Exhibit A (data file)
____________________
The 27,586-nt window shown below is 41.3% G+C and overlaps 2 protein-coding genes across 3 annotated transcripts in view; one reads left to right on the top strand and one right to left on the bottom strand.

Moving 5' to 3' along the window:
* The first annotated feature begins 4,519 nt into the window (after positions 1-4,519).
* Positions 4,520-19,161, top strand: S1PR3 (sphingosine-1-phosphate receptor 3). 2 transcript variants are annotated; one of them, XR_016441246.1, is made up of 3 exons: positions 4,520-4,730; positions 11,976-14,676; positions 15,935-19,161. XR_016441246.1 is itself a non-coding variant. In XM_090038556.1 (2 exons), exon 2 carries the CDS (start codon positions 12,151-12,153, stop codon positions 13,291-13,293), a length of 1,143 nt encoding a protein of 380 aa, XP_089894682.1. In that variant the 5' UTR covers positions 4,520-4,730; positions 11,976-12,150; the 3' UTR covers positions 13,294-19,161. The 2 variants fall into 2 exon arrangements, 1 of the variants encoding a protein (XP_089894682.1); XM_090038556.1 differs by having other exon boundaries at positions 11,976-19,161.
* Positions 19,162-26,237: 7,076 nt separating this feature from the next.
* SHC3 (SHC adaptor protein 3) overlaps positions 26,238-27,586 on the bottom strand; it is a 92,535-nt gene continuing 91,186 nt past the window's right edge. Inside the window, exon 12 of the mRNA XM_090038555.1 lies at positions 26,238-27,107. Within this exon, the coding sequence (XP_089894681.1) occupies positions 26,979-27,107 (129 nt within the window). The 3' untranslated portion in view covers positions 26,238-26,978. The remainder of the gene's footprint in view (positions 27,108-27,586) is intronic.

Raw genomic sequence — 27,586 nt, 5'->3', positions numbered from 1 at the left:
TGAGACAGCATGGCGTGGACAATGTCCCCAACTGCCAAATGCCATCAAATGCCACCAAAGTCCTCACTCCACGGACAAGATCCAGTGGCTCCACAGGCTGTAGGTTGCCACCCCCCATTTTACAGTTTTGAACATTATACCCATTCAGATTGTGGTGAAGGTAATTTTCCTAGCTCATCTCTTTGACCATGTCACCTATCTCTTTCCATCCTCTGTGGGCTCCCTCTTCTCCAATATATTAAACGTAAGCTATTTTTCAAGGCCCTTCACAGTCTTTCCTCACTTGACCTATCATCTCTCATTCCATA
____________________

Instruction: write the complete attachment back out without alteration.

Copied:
The 27,586-nt window shown below is 41.3% G+C and overlaps 2 protein-coding genes across 3 annotated transcripts in view; one reads left to right on the top strand and one right to left on the bottom strand.

Moving 5' to 3' along the window:
* The first annotated feature begins 4,519 nt into the window (after positions 1-4,519).
* Positions 4,520-19,161, top strand: S1PR3 (sphingosine-1-phosphate receptor 3). 2 transcript variants are annotated; one of them, XR_016441246.1, is made up of 3 exons: positions 4,520-4,730; positions 11,976-14,676; positions 15,935-19,161. XR_016441246.1 is itself a non-coding variant. In XM_090038556.1 (2 exons), exon 2 carries the CDS (start codon positions 12,151-12,153, stop codon positions 13,291-13,293), a length of 1,143 nt encoding a protein of 380 aa, XP_089894682.1. In that variant the 5' UTR covers positions 4,520-4,730; positions 11,976-12,150; the 3' UTR covers positions 13,294-19,161. The 2 variants fall into 2 exon arrangements, 1 of the variants encoding a protein (XP_089894682.1); XM_090038556.1 differs by having other exon boundaries at positions 11,976-19,161.
* Positions 19,162-26,237: 7,076 nt separating this feature from the next.
* SHC3 (SHC adaptor protein 3) overlaps positions 26,238-27,586 on the bottom strand; it is a 92,535-nt gene continuing 91,186 nt past the window's right edge. Inside the window, exon 12 of the mRNA XM_090038555.1 lies at positions 26,238-27,107. Within this exon, the coding sequence (XP_089894681.1) occupies positions 26,979-27,107 (129 nt within the window). The 3' untranslated portion in view covers positions 26,238-26,978. The remainder of the gene's footprint in view (positions 27,108-27,586) is intronic.

Raw genomic sequence — 27,586 nt, 5'->3', positions numbered from 1 at the left:
TGAGACAGCATGGCGTGGACAATGTCCCCAACTGCCAAATGCCATCAAATGCCACCAAAGTCCTCACTCCACGGACAAGATCCAGTGGCTCCACAGGCTGTAGGTTGCCACCCCCCATTTTACAGTTTTGAACATTATACCCATTCAGATTGTGGTGAAGGTAATTTTCCTAGCTCATCTCTTTGACCATGTCACCTATCTCTTTCCATCCTCTGTGGGCTCCCTCTTCTCCAATATATTAAACGTAAGCTATTTTTCAAGGCCCTTCACAGTCTTTCCTCACTTGACCTATCATCTCTCATTCCATA